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Lately I have been looking into the science behind how computer monitors can destroy your vision over long periods of time. I have first-hand experience with this being in the IT/computer developer field, and I have been exploring ways to help protect my vision since I am on the computer 8+ hours a day.
There are a couple ways that I have been attempting to protect/restore my vision and preserve my overall health, but first I want to outline why staring at a computer all day can be bad for your vision. A monitor flickers at an incredibly fast rate that is not perceivable to the human eye. When I mention the term flicker, think of a strobe light that alternates between emitting light and no light very fast so that it looks like the light is always on. Even though you cannot perceive this flicker, your brain and eyes try to process the light being turned on and off quickly. Your body compensates for this by expanding and contracting your pupil to try to keep up with the light on your monitor turning on and off. This puts a tremendous strain on your eyes and makes your eyes work much harder than normal. The faster the monitor flickers, the better it is for your eyes. So why can’t a monitor just flicker so fast that our brains and eyes do not try to adjust? Well, with our current technology, it’s impossible to increase the frequency of the monitor flicker to a high enough speed that would not affect our eyes, so we make due with what we have.
To add to monitor flicker, when someone is intensely focused (we’ve all been in the zone before), you don’t blink as much. This can dry out your eyes and make your eyes even more tired.
Not only is your monitor working your eyes hard, it’s training your brain to stay awake too! The blue light that monitors (or any light that contains blue light like the Sun) emit tells your brain to stay awake. This is why if you have trouble sleeping, it does not help to be on your computer, phone, iPad, etc at night before bed. Blue light has also been shown to be bad for your eyes, and certainly does not promote good sleep!
To mitigate these risks many developers or desk-bound workers face, I employ a couple strategies:
- Moisturize your eyes! While I wouldn’t recommend rubbing lotion in your eyes, I do try to remember to blink a lot! Blinking moisturizes your eyes and gives them some relief from the strain they experience. If I get in the zone and realize my eyes are getting tired or strained, I will close my eyes for a short period of time to give them some rejuvenation. Also, yawning can be very good for moisturizing your eyes. Moisturizing all boils down to blinking, yawning, and closing your eyes. This includes getting enough sleep to properly rest and moisturize your eyes.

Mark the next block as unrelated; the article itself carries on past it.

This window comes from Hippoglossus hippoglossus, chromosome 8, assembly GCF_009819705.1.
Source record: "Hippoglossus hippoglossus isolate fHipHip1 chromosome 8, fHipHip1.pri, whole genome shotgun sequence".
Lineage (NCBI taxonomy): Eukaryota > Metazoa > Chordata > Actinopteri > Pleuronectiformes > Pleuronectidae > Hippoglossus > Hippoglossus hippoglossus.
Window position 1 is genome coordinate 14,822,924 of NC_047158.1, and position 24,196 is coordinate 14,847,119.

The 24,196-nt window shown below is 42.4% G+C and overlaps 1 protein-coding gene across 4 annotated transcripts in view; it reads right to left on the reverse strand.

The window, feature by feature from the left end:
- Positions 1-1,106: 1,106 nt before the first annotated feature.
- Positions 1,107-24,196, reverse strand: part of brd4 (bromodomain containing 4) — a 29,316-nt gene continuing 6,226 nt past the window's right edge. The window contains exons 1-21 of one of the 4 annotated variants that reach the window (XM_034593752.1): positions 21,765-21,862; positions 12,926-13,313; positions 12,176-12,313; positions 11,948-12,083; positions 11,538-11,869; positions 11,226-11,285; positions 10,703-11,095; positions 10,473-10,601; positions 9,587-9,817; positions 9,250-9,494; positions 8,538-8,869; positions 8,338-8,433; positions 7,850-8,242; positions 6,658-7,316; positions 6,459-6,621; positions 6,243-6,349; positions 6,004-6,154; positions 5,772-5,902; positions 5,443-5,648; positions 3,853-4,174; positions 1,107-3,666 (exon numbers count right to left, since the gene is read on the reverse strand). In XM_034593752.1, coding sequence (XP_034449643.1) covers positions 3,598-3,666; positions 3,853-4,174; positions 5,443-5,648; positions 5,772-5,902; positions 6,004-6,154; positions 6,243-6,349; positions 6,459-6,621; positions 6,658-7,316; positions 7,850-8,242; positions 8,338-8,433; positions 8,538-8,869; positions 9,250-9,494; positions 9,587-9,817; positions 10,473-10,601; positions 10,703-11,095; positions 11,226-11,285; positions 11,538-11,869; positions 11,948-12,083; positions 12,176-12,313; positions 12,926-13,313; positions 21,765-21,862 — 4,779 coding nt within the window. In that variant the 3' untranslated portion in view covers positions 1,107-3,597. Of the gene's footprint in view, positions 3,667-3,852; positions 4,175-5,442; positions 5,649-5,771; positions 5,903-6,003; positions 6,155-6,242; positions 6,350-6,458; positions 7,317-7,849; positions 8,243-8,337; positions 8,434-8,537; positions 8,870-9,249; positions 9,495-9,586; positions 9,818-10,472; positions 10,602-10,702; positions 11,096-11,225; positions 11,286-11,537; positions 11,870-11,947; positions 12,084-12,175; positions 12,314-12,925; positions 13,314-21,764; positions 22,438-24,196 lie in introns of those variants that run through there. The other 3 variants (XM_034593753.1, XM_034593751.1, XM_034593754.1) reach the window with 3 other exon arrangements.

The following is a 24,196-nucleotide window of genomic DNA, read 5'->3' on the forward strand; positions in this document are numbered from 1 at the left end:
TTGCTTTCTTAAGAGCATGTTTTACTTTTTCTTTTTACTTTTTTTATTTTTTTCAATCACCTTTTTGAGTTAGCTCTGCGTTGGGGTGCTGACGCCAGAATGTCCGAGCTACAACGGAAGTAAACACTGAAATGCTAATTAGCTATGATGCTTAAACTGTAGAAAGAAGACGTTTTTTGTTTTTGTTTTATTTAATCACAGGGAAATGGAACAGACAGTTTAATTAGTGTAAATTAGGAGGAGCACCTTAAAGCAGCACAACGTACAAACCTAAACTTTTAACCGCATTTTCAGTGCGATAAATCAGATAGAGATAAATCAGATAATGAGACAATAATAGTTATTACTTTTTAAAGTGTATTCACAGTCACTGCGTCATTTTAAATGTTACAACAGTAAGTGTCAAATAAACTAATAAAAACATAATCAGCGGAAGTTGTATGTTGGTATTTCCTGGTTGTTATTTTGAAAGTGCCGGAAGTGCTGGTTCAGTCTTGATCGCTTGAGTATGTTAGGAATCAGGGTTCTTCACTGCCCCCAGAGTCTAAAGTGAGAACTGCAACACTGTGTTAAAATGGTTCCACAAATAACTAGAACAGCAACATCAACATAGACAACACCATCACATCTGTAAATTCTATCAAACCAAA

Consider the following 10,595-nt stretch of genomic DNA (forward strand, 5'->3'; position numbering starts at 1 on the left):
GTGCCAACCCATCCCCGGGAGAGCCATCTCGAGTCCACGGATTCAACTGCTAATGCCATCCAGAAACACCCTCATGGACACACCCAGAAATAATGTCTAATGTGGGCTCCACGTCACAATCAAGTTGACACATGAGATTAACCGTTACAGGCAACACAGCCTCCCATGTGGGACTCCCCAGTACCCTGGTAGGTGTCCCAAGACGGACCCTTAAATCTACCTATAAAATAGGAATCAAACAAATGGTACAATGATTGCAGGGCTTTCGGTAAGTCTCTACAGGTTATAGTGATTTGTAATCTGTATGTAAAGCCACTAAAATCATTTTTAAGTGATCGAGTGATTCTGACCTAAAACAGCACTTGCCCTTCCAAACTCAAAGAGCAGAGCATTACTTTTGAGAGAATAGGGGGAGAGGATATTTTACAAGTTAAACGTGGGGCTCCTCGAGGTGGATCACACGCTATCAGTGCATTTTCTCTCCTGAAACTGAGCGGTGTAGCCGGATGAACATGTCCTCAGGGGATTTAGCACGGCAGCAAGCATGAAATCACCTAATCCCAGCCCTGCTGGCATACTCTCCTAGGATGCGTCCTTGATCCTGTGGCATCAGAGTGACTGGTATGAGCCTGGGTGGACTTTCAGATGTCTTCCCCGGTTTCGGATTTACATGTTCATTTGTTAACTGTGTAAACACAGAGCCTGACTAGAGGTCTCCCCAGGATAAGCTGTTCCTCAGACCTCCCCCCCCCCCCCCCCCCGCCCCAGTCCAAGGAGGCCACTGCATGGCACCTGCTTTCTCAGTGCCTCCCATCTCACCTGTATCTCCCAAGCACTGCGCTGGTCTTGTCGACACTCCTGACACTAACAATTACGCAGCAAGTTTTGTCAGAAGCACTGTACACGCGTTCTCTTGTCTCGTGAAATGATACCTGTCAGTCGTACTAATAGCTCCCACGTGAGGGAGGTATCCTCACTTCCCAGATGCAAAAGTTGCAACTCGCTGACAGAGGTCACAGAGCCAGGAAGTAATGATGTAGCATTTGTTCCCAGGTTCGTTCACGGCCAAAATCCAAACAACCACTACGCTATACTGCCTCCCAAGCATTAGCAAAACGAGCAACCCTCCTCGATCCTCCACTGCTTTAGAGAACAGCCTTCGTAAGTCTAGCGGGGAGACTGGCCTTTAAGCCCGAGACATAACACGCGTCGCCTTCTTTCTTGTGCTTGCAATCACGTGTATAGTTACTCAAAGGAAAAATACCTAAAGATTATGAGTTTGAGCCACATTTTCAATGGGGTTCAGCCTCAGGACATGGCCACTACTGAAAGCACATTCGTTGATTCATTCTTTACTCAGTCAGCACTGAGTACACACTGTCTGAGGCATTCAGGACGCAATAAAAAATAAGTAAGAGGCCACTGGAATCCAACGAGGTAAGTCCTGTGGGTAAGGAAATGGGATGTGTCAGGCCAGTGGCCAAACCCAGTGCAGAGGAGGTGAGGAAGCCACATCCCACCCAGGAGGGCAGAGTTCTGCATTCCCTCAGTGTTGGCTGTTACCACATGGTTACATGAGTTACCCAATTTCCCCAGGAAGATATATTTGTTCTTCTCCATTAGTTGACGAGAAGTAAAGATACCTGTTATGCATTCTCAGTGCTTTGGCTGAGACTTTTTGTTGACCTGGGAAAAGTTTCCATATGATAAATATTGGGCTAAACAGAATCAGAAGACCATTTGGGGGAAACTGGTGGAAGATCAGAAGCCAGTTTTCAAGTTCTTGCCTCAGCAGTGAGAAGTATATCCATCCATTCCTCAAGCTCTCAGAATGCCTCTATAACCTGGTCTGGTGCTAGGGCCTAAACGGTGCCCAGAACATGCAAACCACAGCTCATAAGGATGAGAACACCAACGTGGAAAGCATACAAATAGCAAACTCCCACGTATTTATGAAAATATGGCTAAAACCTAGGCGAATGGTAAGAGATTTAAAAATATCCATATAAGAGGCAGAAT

- Look at something besides your computer. There are many theories out there about how often to look away from your computer and for how long. I do not stick to any one regimen, but I do try to look away from my computer a couple times per hour for a total of approximately 5 minutes/hour. This includes bathroom breaks, getting up for water, etc. I also try to get up and move around, stretch, walk around, etc. to relieve my eyes, brain, and body from the strain of sitting at the computer. Also, try to look at far away objects. This will help relax your eyes.
- Limit your blue light. For me, I limit blue light (especially at night) mainly so I can sleep better. But not only will you notice that you can sleep better if you decrease your blue light throughout the day, and especially at night, but I seem to notice that my eyes do not feel as tired when I am looking at a screen with less blue light. To do this, reduce the color temperature on your computer or device. Reducing temperature is equivalent to reducing blue light. You may notice the screen looks more red, but after awhile, you really stop noticing. You can do this on your phone too. If you want to go all-in on blue light blocking, there are blue light blocking glasses you can buy from Uvex for less than $10 on Amazon. For additional information on blue light, visit the following page: http://www.bluelightexposed.com/#what-are-the-effects-of-blue-light-exposure-on-our-health.
- If you can, get a matte screen. A glossy, reflective screen is more like a mirror where you can see objects behind you. This is bad for your eyes because your eyes perceive the screen as well as the objects behind you. This whole time, your eyes are trying to focus on one thing, but which do they focus on – the screen or the objects behind you?
- Exercise your eyes! When I take my breaks from the computer, I try to perform eye exercises a couple times a day. Your eyes are controlled by 4 muscles, and just like any other muscle, they need to be exercised to perform at optimal capacity. Eye exercises you can do include repeatedly moving your eyes from left to right, up and down, and diagonally both ways, and rolling your eyes in a full circle both clockwise and counter-clockwise. To go along with this, you can also massage your eyes. Furthermore, you can focus on certain objects. For example, take a pen and hold it in front of your face. Concentrate on the pen and move it from right in front of your face to arm’s length away focusing on the pen the entire time.
- Additionally, you can change fonts on your computer or device to make it easier on your eyes. I have not personally tried this option, but am looking more into this.
With all that in mind, I still do not have perfect vision, but I can say from experience that when I employe these tactics, especially resting my eyes, looking away, blinking, yawning, and eye exercises, my eyes do not feel as tired or strained. For a really good podcast on this subject, visit the following website:
How Your Computer Monitor Is Slowly Killing Your Eyes, And What You Can Do About It.